close_hatch_vault, open_garage_door, close_garage_door, open_garageindustrial, close_garageindustrial,

open_garageindustrial_powered, close_garageindustrial_powered, open_vending, close_vending,

open_toolbox, close_toolbox, open_toolchest, close_toolchest, bladetrap_fire_lp, bladetrap_dm1_lp,

bladetrap_dm2_lp, darttrap_fire_lp, darttrap_fire, treefallimpact, treelogimpact, throwmetalhitmetal,

minibike_accel_, motorbike_accel_1, motorbike_accel_2, motorbike_accel_3, suv_accel1, suv_accel2,

suv_accel3, suv_turbo, gyrocopter_damage, gyrocopter_sputter, malehatealert, malehatesense, drone_fly

0.05 60

Crimes Against Nature[ | ]

Felling one or two trees will affect nothing, but chopping down many trees within a small area will exponentially attract more zombies. Using loud tools like a chainsaw will also accumulate points toward the heatmap pool, same goes for mining too much and digging large holes[?].

Farming and gathering do not affect the heatmap.

Hunting; killing Animals using bows or other quiet weapons will not generate heat.

Metallic & Glass Objects[ | ]

Dismantling with a wrench or damaging a metallic object using another metal tool increases the heatmap with each hit by 0.1 for 60 ticks. Using tools with higher block damage will result in less cumulative heat due to having to hit the object fewer times. Bashing open safes also increases the heatmap, but at an even higher rate due to the high durability of safes. Lockpicking safes is safe from the heatmap.

Damage done to metallic objects by zombies will also increase the heatmap; therefore scrap and steel structures, while more resilient, may end up drawing more zombies than the player can deal with. This leads to some players building a more flimsy outer wall to prevent wandering zombies from hitting strong defenses which are often made of louder materials.

Upgrading and constructing using metals will also increase the heatmap. This counts for building scrap blocks and upgrading blocks and doors to their metallic tiers.

Metal Traps such as the spinning blade will generate heatmap as they take damage from zombies and players alike.

Breaking blocks[ | ]

Below is a table of materials and their heat stats if broken (Note that whilst these stats are correct for the sounds breaking, most objects calls the sound twice meaning in reality most of the values should be doubled):

Material Strength Lifetime
wood 0.6 60
stone 0.25 45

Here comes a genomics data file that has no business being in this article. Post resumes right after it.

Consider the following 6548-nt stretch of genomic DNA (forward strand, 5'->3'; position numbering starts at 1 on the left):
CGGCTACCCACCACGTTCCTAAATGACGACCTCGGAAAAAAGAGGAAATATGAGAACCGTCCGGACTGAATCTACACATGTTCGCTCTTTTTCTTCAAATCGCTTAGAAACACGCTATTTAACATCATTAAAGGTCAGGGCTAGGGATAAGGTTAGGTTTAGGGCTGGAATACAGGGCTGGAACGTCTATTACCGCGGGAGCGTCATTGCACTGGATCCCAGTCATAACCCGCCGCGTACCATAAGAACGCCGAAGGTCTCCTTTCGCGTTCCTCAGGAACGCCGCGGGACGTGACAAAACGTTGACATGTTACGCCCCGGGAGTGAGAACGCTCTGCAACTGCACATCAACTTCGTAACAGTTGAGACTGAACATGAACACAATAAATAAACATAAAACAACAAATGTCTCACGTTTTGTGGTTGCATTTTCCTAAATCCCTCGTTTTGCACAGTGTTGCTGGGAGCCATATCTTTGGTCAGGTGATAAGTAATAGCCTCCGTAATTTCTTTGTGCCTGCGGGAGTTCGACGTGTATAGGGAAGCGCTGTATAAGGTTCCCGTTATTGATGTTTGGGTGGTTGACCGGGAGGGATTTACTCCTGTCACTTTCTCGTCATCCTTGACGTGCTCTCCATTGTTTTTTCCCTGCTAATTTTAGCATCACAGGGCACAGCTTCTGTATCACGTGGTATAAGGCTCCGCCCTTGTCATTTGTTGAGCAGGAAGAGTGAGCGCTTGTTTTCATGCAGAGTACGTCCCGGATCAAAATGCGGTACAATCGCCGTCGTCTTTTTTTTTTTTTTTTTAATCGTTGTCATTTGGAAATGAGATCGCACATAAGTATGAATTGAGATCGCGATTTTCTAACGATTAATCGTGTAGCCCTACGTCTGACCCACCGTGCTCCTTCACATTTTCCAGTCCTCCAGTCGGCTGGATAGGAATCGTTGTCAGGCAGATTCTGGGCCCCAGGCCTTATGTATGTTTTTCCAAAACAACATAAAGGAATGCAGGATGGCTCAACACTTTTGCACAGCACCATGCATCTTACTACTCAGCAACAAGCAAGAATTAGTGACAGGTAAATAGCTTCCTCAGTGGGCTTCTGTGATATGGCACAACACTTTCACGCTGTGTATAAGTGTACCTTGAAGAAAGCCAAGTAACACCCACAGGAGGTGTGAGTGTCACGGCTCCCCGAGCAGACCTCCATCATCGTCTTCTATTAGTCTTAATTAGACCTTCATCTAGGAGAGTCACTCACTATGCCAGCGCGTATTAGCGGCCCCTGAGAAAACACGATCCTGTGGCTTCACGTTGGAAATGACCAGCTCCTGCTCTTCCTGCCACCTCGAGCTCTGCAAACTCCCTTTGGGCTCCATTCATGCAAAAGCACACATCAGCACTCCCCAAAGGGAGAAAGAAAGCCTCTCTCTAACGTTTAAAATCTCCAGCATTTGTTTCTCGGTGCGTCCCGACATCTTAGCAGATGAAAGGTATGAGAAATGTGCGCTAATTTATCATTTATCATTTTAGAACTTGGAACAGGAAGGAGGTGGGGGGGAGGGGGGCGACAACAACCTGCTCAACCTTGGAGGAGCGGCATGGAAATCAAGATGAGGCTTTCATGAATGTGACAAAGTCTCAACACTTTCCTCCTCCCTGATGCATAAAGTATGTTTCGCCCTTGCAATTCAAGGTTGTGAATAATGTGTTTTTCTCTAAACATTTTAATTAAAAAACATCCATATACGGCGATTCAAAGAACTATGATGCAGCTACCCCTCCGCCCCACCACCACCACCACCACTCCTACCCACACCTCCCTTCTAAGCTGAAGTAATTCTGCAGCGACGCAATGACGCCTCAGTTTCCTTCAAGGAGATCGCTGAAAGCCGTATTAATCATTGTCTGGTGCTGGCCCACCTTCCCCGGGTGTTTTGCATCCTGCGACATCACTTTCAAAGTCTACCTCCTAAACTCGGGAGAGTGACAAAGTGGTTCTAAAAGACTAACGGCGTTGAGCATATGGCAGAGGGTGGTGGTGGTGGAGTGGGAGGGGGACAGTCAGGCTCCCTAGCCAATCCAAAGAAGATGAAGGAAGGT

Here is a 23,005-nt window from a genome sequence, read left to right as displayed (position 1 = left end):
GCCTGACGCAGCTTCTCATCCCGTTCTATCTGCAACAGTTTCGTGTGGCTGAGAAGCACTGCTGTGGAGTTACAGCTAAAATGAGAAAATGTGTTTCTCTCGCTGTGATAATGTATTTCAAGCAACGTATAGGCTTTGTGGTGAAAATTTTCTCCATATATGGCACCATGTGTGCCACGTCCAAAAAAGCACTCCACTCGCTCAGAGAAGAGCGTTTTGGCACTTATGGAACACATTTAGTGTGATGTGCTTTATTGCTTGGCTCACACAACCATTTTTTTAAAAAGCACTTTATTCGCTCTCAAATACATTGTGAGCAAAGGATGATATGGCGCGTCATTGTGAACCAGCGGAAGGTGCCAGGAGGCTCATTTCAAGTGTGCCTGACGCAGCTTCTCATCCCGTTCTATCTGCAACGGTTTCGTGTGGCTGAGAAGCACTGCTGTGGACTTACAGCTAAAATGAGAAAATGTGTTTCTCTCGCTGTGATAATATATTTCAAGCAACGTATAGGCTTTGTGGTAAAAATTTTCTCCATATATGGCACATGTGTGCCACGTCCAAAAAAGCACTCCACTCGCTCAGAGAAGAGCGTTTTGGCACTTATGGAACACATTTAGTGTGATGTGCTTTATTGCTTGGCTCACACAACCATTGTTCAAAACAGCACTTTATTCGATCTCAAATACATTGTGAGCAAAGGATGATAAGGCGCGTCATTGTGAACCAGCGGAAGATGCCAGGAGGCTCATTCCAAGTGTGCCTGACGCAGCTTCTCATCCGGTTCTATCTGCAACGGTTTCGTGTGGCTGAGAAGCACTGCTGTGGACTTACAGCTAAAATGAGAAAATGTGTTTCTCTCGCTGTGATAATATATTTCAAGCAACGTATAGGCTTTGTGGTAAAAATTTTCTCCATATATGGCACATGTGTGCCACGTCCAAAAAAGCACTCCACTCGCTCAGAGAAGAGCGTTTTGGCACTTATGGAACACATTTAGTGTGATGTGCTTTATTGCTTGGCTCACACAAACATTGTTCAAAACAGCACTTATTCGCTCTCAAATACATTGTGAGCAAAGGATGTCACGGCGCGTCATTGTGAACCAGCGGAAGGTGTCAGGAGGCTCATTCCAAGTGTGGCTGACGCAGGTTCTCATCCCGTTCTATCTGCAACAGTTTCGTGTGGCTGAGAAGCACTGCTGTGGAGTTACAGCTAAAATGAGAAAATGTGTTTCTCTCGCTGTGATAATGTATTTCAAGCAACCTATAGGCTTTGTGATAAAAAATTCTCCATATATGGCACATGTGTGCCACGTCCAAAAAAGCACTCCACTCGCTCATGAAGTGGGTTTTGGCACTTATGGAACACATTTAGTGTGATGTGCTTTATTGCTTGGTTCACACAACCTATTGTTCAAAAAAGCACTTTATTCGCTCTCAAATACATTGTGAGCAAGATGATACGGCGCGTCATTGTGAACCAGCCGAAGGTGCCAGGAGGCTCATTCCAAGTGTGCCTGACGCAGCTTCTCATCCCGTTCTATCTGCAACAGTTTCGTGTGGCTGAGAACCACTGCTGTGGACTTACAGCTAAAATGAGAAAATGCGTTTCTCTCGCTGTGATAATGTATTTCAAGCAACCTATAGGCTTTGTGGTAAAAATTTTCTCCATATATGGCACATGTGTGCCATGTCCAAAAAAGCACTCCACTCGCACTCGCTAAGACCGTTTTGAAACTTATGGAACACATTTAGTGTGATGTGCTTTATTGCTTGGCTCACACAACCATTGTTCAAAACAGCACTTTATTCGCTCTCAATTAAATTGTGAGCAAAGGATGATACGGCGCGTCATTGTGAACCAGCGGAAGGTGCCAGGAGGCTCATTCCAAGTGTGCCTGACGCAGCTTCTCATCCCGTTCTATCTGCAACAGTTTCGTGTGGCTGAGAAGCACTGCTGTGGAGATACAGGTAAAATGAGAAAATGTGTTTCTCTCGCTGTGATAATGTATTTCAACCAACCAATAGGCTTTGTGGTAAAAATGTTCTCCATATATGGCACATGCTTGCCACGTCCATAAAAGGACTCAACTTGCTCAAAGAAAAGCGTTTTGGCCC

metal 1.42 90
glass 1.5-2.1 90

Horde Mentality[ | ]

This is another problem that some players may encounter, usually those who chose to shelter in only one place. Even if no heatmap-generating actions are done around this place, zombies may still spawn and approach the player. The heatmap would just progressively increase more and more rapidly over time. While it is possible that zombies, as a collective, take note of where the player usually hangs around as they keep trying to get to the player, this may also be part of the compounding effect where zombies being killed generates heat, which spawns in more zombies, and then the spawned zombies are killed, and so on. This has become much less of a risk in recent versions so long as there is no excessive use of guns when dealing with zombies at the base (other than on blood moons).

Other Actions[ | ]

  • Riding Bike - While not easily noticeable, the minibike does generate heat when driven around, but it does not necessarily attract zombies' direct attention.
  • Doors - Opening or closing doors/hatches upgraded with metal increases the heatmap by 0.05 points each use.

What Does NOT Increase the Heatmap[ | ]

  • Running - It does not increase the heatmap, but will still generate noise that may attract nearby zombies.
  • Non-Fire based light sources, such as spotlights.
  • The use of Generator, Battery, and Solar Bank will not increase heat passively even when being used (though a very very very small amount is generated when opening them)
  • Player bed also does not contribute to the heatmap anymore
  • Speaker - While this also might be a bug, not only do speakers not generate any heat, they do not attract or even redirect zombies near it.

Compounding Effects[ | ]

Each individual item or action affecting the heatmap adds to the heat level. Thus multiple Campfires or forges compound the increase in heat for a given area. Also, a single item's generated heat levels are compounded over time. A single campfire used for a long duration will eventually build a high level of heat.

Because it takes time for heat levels to naturally decrease and because the action of fighting zombies—especially with firearms and explosives—also generates heat, it is possible to get caught in a cycle in which screamers continue to spawn to investigate and attract additional zombies.

Videos[ | ]

Notes and References[ | ]

  1. https://7daystodie.com/forums/showthread.php?6922-Regions-Chunks-and-a-Map-Mod
  2. This data is lifted from blocks.xml in the Data/Config directory of the 7dtd installation.
  3. Max heat = Strength * (Lifetime/Frequency)
  4. The zombie entries in sounds.xml do not appear to have heat associated (the players do though)